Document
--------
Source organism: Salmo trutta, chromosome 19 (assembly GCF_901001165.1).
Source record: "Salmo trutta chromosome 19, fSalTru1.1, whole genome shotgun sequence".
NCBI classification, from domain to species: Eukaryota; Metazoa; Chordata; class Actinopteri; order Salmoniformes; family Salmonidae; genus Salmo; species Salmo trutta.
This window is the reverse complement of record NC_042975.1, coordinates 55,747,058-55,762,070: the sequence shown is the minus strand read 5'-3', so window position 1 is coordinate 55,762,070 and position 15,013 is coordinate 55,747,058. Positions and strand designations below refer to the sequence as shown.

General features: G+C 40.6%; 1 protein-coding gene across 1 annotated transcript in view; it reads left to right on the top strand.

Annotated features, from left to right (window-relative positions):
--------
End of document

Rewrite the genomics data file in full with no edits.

Source organism: Salmo trutta, chromosome 19 (assembly GCF_901001165.1).
Source record: "Salmo trutta chromosome 19, fSalTru1.1, whole genome shotgun sequence".
NCBI classification, from domain to species: Eukaryota; Metazoa; Chordata; class Actinopteri; order Salmoniformes; family Salmonidae; genus Salmo; species Salmo trutta.
This window is the reverse complement of record NC_042975.1, coordinates 55,747,058-55,762,070: the sequence shown is the minus strand read 5'-3', so window position 1 is coordinate 55,762,070 and position 15,013 is coordinate 55,747,058. Positions and strand designations below refer to the sequence as shown.

General features: G+C 40.6%; 1 protein-coding gene across 1 annotated transcript in view; it reads left to right on the top strand.

Annotated features, from left to right (window-relative positions):